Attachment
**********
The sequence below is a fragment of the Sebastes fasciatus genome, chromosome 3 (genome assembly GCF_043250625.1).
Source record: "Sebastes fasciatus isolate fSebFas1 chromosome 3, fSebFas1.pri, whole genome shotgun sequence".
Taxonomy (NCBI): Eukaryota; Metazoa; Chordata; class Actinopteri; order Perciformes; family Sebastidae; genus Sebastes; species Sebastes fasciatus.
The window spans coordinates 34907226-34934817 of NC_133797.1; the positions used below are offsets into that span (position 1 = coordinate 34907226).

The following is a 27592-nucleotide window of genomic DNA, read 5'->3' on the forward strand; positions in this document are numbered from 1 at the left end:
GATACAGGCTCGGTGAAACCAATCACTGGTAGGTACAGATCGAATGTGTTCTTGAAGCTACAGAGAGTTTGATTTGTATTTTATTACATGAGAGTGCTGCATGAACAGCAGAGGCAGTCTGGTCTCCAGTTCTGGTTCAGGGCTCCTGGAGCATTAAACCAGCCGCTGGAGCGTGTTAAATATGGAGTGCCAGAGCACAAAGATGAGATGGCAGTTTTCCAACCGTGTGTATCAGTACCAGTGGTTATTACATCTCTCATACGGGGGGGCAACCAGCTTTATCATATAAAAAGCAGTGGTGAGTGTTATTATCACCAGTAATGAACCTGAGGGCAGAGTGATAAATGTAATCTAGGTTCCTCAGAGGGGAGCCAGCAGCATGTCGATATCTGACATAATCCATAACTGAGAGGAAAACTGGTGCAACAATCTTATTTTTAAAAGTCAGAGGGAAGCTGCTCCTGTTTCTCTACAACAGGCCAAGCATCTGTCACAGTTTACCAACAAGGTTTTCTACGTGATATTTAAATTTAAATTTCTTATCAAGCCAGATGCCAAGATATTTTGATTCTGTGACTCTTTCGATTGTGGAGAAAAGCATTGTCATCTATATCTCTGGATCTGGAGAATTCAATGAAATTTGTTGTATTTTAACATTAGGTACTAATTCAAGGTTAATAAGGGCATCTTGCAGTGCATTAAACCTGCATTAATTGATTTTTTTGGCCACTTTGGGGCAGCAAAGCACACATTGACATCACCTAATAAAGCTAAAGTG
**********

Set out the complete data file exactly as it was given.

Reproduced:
The sequence below is a fragment of the Sebastes fasciatus genome, chromosome 3 (genome assembly GCF_043250625.1).
Source record: "Sebastes fasciatus isolate fSebFas1 chromosome 3, fSebFas1.pri, whole genome shotgun sequence".
Taxonomy (NCBI): Eukaryota; Metazoa; Chordata; class Actinopteri; order Perciformes; family Sebastidae; genus Sebastes; species Sebastes fasciatus.
The window spans coordinates 34907226-34934817 of NC_133797.1; the positions used below are offsets into that span (position 1 = coordinate 34907226).

The following is a 27592-nucleotide window of genomic DNA, read 5'->3' on the forward strand; positions in this document are numbered from 1 at the left end:
GATACAGGCTCGGTGAAACCAATCACTGGTAGGTACAGATCGAATGTGTTCTTGAAGCTACAGAGAGTTTGATTTGTATTTTATTACATGAGAGTGCTGCATGAACAGCAGAGGCAGTCTGGTCTCCAGTTCTGGTTCAGGGCTCCTGGAGCATTAAACCAGCCGCTGGAGCGTGTTAAATATGGAGTGCCAGAGCACAAAGATGAGATGGCAGTTTTCCAACCGTGTGTATCAGTACCAGTGGTTATTACATCTCTCATACGGGGGGGCAACCAGCTTTATCATATAAAAAGCAGTGGTGAGTGTTATTATCACCAGTAATGAACCTGAGGGCAGAGTGATAAATGTAATCTAGGTTCCTCAGAGGGGAGCCAGCAGCATGTCGATATCTGACATAATCCATAACTGAGAGGAAAACTGGTGCAACAATCTTATTTTTAAAAGTCAGAGGGAAGCTGCTCCTGTTTCTCTACAACAGGCCAAGCATCTGTCACAGTTTACCAACAAGGTTTTCTACGTGATATTTAAATTTAAATTTCTTATCAAGCCAGATGCCAAGATATTTTGATTCTGTGACTCTTTCGATTGTGGAGAAAAGCATTGTCATCTATATCTCTGGATCTGGAGAATTCAATGAAATTTGTTGTATTTTAACATTAGGTACTAATTCAAGGTTAATAAGGGCATCTTGCAGTGCATTAAACCTGCATTAATTGATTTTTTTGGCCACTTTGGGGCAGCAAAGCACACATTGACATCACCTAATAAAGCTAAAGTG